You need to apply for the MSc programme in Biomedical Engineering (see the Programmes pages) but you do not have to select a dissertation topic at the time of application. Students complete course work for the first 6 months and select their research topic during that time. Some students do start the programme with a pre-selected research topic - in particular those who need bursaries. They select a supervisor and topic early in order to secure funding.

What research topics are offered in the BME programme?
Information on the various research areas are provided on the Research pages. To find out more about a particular topic, available dissertation projects and bursaries, you can contact the principal investigators mentioned on the research pages, e.g. for MRI Prof Ernesta Meintjes and Dr Marcin Jankiewicz, for 3D image reconstruction Dr Tinashe Mutsvangwa, for X-ray imaging Mr Stef Steiner, for electrophysiology, brain-computer interfaces and robotics Dr Lester John, for biomechanics and medical devices Dr Sudesh Sivarasu, for cell and tissue mechanobiology Prof Thomas Franz, and for MRI, X-ray and health innovation Prof Tania Douglas.

Are there different options for the BME MSc programme?
There are two options: Students can select to undertake their MSc by (a) dissertation only or (b) by coursework and minor dissertation. The dissertation-only option has however some prerequisite courses during the first year to prepare the student for the dissertation. The Programmes page provides further information.

What are the academic plan codes I need to use in my application for the MSc programme?
The MSc by dissertation only has plan code MM051HUB05, and the MSc by coursework and minor dissertation has plan code MM052HUB05.


Healthcare Technology Management Programme

Why Healthcare Technology Management?
Proper management of medical technologies and physical infrastructure is essential for the attainment of affordable and sustainable quality healthcare delivery. Healthcare Technology Management (HTM) aims for optimal acquisition and utilisation of healthcare technologies as part of efficient and cost-effective healthcare services (see guide to best-practice HTM). It is equally important to address the physical environment/s within which healthcare is provided, as well as the information systems supporting healthcare delivery.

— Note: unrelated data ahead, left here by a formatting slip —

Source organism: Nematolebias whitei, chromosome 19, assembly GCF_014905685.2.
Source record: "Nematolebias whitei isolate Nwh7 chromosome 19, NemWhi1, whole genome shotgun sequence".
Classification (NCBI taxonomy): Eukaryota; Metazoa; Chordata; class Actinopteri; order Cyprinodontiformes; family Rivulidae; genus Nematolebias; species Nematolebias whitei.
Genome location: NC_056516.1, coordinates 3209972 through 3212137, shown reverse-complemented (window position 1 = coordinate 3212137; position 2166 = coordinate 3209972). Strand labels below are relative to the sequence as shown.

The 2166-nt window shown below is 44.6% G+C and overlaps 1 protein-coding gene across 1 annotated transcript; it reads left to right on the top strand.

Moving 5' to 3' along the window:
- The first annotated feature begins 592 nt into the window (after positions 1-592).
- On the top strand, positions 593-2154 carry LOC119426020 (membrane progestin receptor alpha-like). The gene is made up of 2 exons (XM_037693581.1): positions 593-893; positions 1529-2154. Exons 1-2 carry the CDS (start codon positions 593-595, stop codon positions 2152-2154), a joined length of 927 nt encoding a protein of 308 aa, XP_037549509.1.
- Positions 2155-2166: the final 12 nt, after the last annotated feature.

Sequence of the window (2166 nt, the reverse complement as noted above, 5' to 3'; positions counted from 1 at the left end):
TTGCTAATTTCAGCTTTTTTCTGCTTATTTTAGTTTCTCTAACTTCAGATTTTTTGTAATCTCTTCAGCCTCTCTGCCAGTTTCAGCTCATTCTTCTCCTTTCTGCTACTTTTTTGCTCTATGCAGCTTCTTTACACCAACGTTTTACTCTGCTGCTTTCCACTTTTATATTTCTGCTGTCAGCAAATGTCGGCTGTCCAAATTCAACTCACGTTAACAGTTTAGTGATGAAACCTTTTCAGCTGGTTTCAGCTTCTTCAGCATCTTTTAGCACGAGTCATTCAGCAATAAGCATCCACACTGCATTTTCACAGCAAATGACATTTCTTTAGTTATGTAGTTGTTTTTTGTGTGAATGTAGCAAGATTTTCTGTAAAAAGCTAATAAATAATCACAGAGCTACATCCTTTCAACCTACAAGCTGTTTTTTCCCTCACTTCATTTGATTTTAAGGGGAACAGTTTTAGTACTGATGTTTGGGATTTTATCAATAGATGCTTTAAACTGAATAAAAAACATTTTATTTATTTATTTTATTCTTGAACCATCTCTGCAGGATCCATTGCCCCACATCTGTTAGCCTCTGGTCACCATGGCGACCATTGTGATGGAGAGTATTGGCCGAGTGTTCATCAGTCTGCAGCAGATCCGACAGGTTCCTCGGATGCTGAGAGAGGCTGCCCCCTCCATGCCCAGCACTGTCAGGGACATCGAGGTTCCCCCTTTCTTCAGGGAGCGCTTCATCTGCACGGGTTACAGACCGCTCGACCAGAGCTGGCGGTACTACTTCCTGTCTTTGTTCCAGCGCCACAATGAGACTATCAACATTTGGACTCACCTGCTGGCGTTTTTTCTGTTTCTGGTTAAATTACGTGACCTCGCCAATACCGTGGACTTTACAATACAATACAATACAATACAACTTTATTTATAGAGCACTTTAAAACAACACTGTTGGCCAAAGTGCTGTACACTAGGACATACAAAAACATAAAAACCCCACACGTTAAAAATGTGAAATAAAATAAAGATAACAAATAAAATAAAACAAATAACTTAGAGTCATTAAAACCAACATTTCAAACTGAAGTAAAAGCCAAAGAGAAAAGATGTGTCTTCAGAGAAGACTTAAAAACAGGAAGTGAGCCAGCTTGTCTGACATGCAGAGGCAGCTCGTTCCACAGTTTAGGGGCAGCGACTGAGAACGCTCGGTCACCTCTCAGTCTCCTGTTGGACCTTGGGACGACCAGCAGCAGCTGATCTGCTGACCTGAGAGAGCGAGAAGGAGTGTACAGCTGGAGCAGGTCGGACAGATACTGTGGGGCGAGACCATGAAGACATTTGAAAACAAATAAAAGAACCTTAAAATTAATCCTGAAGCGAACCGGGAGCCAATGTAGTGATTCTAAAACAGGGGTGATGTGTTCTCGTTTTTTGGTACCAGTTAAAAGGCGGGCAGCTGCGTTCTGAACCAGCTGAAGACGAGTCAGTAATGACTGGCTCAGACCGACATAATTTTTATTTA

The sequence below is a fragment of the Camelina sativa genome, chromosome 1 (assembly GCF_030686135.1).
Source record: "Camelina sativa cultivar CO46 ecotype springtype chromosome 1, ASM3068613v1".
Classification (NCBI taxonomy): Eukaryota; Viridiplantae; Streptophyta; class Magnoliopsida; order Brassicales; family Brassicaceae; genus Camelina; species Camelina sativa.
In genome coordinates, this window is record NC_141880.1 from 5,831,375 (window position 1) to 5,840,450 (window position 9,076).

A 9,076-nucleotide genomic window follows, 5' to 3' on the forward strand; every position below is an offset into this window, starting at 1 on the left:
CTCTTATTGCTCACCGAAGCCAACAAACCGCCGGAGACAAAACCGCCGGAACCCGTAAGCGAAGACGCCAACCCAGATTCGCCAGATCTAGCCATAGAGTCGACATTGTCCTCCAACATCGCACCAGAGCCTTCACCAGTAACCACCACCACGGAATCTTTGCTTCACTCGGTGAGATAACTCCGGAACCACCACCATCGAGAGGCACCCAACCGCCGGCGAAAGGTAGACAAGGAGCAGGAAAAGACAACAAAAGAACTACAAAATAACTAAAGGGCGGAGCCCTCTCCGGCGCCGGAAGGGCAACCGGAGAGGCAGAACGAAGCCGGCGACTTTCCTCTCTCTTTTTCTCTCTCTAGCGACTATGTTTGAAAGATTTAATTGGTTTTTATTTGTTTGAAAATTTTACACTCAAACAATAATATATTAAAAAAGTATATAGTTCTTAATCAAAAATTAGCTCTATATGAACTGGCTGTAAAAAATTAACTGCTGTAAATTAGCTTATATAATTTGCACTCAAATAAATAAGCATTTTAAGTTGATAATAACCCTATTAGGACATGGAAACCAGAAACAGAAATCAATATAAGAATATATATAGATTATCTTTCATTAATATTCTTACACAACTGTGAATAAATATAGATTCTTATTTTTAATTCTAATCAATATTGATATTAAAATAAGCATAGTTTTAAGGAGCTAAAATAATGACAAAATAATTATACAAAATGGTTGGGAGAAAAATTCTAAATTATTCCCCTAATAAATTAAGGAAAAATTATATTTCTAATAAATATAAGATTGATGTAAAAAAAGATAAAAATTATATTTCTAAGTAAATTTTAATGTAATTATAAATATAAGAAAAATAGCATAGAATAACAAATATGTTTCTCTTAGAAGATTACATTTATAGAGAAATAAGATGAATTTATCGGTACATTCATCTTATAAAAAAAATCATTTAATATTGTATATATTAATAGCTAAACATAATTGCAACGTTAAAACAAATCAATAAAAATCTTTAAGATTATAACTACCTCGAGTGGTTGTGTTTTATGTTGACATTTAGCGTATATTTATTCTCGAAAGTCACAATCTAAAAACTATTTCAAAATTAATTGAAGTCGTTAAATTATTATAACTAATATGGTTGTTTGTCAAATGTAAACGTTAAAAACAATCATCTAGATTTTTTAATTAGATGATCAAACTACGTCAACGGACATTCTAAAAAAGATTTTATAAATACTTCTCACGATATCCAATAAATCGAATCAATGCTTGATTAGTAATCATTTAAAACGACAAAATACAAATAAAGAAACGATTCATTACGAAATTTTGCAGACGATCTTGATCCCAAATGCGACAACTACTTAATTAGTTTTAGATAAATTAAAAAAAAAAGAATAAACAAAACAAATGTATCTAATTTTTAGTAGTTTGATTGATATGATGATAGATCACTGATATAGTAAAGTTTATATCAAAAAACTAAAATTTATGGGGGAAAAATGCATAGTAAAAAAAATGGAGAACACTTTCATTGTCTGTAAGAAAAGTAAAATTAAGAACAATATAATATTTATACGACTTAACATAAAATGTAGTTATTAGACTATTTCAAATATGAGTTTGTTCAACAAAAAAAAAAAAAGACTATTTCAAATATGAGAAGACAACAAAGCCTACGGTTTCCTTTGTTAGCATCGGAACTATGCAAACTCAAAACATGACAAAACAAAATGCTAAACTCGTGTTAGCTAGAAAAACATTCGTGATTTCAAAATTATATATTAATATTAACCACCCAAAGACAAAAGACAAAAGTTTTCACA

What are career options in Healthcare Technology Management?
Graduates of the healthcare technology management programme would typically work – either as employees or consultants – in the healthcare delivery sector, advising health service organisations on how to optimise healthcare technology interventions. Career possibilities also exist with international health and development organisations and agencies.

Who can benefit from the Healthcare Technology Management programme?
The Programme will be of interest to a wide range of healthcare practitioners including health system planners, health technology policy makers, healthcare funders, health service- and hospital managers, nursing managers, clinical- and hospital engineering practitioners, medical physicists, radiographers, clinical technologists and e-health/medical informatics practitioners in both public and private sectors, as well as to NGO's and private consultants. UCT's HTM Programme – offered by a leading academic institution conscious of its role in Africa – will enrich your skills base and provide you with new career opportunities.

What options does the HTM programme offer?
Candidates may complete individual courses as "occasional students" or register for the Postgraduate Diploma. Those wishing to pursue a programme with a higher research component can register for either the MPhil (dissertation only) or MSc (coursework & dissertation) programmes. Candidates who are suitably qualified may enter the PhD programme.

Where can I get further information on the HTM programme?
Please visit the web page of UCT's Healthcare Technology Management Programme.